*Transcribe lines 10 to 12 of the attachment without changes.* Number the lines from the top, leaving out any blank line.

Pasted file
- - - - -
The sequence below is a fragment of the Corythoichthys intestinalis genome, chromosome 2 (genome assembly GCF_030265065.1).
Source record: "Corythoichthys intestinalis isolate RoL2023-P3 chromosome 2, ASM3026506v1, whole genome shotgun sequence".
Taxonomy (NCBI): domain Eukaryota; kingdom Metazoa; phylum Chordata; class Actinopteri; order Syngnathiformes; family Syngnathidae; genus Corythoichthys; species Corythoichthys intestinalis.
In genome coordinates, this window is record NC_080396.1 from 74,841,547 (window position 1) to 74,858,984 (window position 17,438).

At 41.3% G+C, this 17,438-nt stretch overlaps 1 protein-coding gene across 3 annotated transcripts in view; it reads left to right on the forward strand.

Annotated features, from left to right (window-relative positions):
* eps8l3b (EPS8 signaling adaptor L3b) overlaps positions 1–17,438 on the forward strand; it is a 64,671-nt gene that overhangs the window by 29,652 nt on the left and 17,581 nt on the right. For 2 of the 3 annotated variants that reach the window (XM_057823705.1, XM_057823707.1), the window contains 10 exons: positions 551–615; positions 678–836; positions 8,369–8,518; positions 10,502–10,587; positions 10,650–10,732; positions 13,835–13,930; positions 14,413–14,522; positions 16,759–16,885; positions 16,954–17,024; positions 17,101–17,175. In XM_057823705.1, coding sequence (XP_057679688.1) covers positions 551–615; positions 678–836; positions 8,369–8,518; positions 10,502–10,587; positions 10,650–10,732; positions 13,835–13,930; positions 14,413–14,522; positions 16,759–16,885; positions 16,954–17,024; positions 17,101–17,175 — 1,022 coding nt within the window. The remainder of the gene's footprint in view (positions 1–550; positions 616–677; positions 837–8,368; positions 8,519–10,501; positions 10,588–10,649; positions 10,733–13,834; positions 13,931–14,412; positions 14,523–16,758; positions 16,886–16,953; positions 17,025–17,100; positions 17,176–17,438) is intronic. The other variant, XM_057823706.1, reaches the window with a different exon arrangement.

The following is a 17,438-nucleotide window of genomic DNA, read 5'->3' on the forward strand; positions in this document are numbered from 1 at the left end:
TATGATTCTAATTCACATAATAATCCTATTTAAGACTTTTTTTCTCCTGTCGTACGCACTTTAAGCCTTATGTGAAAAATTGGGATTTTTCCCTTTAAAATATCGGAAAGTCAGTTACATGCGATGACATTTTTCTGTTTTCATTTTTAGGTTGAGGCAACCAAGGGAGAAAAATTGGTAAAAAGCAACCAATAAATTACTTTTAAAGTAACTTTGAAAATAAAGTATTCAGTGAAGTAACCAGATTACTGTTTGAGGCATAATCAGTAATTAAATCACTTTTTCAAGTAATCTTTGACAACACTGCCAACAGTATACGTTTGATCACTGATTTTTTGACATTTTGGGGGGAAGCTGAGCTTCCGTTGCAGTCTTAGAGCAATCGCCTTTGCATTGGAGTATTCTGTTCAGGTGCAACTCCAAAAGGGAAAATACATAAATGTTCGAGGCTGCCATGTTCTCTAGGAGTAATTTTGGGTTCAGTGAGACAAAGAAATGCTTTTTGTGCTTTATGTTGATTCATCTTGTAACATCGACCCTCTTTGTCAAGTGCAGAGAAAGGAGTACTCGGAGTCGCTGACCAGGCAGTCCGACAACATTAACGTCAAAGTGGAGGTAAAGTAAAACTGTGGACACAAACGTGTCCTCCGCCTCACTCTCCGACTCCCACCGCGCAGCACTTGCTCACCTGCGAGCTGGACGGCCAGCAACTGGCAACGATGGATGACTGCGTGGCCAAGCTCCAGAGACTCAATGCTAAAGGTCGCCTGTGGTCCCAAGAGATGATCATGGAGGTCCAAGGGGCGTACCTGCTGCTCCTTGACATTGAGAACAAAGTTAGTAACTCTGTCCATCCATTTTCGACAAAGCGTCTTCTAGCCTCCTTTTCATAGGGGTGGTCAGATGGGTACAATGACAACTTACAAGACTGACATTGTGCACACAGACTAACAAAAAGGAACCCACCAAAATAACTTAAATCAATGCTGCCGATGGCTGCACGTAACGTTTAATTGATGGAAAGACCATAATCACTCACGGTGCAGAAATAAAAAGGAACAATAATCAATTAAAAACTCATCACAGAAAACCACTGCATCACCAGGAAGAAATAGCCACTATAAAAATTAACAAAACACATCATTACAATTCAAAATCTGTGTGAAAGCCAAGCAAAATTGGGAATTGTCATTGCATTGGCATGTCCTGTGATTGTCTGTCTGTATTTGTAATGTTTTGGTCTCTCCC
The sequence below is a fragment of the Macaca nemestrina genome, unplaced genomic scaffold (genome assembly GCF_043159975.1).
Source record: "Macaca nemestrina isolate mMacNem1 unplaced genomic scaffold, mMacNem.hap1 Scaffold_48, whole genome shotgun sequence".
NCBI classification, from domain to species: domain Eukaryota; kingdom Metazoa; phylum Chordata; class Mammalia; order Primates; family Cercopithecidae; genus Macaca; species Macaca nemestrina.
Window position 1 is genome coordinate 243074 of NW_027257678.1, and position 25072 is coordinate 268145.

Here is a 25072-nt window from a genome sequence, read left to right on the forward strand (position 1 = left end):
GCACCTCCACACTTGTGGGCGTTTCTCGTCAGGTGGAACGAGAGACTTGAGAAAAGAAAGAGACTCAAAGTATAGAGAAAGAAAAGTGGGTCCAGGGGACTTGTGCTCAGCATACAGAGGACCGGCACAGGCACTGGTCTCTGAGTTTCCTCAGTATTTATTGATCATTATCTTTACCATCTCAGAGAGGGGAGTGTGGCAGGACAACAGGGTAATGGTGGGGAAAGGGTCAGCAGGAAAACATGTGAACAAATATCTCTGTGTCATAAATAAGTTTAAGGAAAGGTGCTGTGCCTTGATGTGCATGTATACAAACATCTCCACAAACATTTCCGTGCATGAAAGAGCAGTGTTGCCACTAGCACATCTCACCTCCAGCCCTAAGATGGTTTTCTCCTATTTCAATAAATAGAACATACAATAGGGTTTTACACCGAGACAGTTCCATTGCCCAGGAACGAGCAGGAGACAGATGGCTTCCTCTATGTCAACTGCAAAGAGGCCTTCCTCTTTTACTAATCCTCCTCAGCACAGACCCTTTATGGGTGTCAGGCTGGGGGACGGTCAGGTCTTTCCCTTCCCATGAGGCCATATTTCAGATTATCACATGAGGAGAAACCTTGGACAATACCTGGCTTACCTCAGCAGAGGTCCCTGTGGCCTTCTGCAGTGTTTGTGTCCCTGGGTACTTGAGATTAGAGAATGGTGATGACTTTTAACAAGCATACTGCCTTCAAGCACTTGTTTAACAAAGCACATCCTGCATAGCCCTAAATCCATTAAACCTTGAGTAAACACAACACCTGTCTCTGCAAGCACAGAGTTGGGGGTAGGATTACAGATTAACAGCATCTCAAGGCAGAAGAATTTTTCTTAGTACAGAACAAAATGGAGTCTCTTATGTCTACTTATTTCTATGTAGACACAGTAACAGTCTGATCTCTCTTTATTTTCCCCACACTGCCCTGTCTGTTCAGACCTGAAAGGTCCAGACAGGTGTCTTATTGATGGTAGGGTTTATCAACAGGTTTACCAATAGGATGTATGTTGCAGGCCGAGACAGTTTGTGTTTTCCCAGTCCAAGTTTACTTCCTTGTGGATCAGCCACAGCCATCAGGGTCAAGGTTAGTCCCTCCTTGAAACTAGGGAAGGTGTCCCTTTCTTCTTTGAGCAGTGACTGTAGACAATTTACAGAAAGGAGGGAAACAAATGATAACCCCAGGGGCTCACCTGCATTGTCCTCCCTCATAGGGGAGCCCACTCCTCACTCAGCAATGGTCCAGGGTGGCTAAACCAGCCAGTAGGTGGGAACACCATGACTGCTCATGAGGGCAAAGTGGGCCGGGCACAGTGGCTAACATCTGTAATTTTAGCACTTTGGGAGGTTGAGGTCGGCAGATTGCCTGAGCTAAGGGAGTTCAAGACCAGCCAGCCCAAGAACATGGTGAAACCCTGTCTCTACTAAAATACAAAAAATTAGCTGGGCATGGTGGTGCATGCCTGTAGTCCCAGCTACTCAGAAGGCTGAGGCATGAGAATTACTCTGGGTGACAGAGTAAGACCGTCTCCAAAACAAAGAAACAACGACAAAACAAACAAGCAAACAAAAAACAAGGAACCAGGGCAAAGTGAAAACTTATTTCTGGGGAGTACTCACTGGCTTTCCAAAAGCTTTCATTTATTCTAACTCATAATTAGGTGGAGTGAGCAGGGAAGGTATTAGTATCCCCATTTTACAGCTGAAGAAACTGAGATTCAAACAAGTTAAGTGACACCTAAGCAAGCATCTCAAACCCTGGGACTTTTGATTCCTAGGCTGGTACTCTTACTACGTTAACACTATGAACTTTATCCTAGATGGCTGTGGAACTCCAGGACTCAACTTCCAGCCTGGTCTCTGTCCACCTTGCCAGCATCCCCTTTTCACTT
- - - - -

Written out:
The sequence below is a fragment of the Macaca nemestrina genome, unplaced genomic scaffold (genome assembly GCF_043159975.1).
Source record: "Macaca nemestrina isolate mMacNem1 unplaced genomic scaffold, mMacNem.hap1 Scaffold_48, whole genome shotgun sequence".
NCBI classification, from domain to species: domain Eukaryota; kingdom Metazoa; phylum Chordata; class Mammalia; order Primates; family Cercopithecidae; genus Macaca; species Macaca nemestrina.